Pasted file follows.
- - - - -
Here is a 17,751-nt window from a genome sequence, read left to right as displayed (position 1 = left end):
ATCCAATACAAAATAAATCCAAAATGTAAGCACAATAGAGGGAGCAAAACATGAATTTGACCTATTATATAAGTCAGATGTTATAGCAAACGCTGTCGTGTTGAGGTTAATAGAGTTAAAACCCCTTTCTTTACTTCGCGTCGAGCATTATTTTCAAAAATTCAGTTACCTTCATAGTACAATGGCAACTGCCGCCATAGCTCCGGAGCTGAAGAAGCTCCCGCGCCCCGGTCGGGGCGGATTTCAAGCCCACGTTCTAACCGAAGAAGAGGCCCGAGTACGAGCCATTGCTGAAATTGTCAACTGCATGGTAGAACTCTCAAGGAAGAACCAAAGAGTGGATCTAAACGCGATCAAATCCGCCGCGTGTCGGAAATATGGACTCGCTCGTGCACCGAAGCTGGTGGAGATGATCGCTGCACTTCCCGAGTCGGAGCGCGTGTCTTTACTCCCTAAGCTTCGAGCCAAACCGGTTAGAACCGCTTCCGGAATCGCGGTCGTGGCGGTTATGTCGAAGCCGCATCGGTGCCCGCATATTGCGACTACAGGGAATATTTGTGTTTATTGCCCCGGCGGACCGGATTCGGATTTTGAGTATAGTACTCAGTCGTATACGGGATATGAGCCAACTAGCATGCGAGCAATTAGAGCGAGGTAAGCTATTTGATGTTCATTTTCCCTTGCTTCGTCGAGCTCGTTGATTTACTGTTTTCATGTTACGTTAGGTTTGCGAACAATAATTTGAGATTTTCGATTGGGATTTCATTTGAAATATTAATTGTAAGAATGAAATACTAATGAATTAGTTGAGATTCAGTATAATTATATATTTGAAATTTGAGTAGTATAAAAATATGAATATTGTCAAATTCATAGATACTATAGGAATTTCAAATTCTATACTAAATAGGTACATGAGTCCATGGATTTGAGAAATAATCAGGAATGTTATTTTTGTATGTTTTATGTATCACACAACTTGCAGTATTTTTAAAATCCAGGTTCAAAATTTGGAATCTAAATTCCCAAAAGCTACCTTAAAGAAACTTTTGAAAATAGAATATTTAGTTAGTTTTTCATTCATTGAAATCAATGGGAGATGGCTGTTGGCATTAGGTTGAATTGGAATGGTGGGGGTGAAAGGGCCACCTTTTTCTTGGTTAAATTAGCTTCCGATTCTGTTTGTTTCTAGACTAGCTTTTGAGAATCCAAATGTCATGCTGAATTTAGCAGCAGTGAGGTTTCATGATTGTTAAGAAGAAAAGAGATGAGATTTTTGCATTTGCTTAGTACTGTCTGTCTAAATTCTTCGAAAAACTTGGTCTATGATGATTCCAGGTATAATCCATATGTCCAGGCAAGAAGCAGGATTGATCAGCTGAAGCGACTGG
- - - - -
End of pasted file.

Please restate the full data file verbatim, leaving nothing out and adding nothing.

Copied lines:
Here is a 17,751-nt window from a genome sequence, read left to right as displayed (position 1 = left end):
ATCCAATACAAAATAAATCCAAAATGTAAGCACAATAGAGGGAGCAAAACATGAATTTGACCTATTATATAAGTCAGATGTTATAGCAAACGCTGTCGTGTTGAGGTTAATAGAGTTAAAACCCCTTTCTTTACTTCGCGTCGAGCATTATTTTCAAAAATTCAGTTACCTTCATAGTACAATGGCAACTGCCGCCATAGCTCCGGAGCTGAAGAAGCTCCCGCGCCCCGGTCGGGGCGGATTTCAAGCCCACGTTCTAACCGAAGAAGAGGCCCGAGTACGAGCCATTGCTGAAATTGTCAACTGCATGGTAGAACTCTCAAGGAAGAACCAAAGAGTGGATCTAAACGCGATCAAATCCGCCGCGTGTCGGAAATATGGACTCGCTCGTGCACCGAAGCTGGTGGAGATGATCGCTGCACTTCCCGAGTCGGAGCGCGTGTCTTTACTCCCTAAGCTTCGAGCCAAACCGGTTAGAACCGCTTCCGGAATCGCGGTCGTGGCGGTTATGTCGAAGCCGCATCGGTGCCCGCATATTGCGACTACAGGGAATATTTGTGTTTATTGCCCCGGCGGACCGGATTCGGATTTTGAGTATAGTACTCAGTCGTATACGGGATATGAGCCAACTAGCATGCGAGCAATTAGAGCGAGGTAAGCTATTTGATGTTCATTTTCCCTTGCTTCGTCGAGCTCGTTGATTTACTGTTTTCATGTTACGTTAGGTTTGCGAACAATAATTTGAGATTTTCGATTGGGATTTCATTTGAAATATTAATTGTAAGAATGAAATACTAATGAATTAGTTGAGATTCAGTATAATTATATATTTGAAATTTGAGTAGTATAAAAATATGAATATTGTCAAATTCATAGATACTATAGGAATTTCAAATTCTATACTAAATAGGTACATGAGTCCATGGATTTGAGAAATAATCAGGAATGTTATTTTTGTATGTTTTATGTATCACACAACTTGCAGTATTTTTAAAATCCAGGTTCAAAATTTGGAATCTAAATTCCCAAAAGCTACCTTAAAGAAACTTTTGAAAATAGAATATTTAGTTAGTTTTTCATTCATTGAAATCAATGGGAGATGGCTGTTGGCATTAGGTTGAATTGGAATGGTGGGGGTGAAAGGGCCACCTTTTTCTTGGTTAAATTAGCTTCCGATTCTGTTTGTTTCTAGACTAGCTTTTGAGAATCCAAATGTCATGCTGAATTTAGCAGCAGTGAGGTTTCATGATTGTTAAGAAGAAAAGAGATGAGATTTTTGCATTTGCTTAGTACTGTCTGTCTAAATTCTTCGAAAAACTTGGTCTATGATGATTCCAGGTATAATCCATATGTCCAGGCAAGAAGCAGGATTGATCAGCTGAAGCGACTGG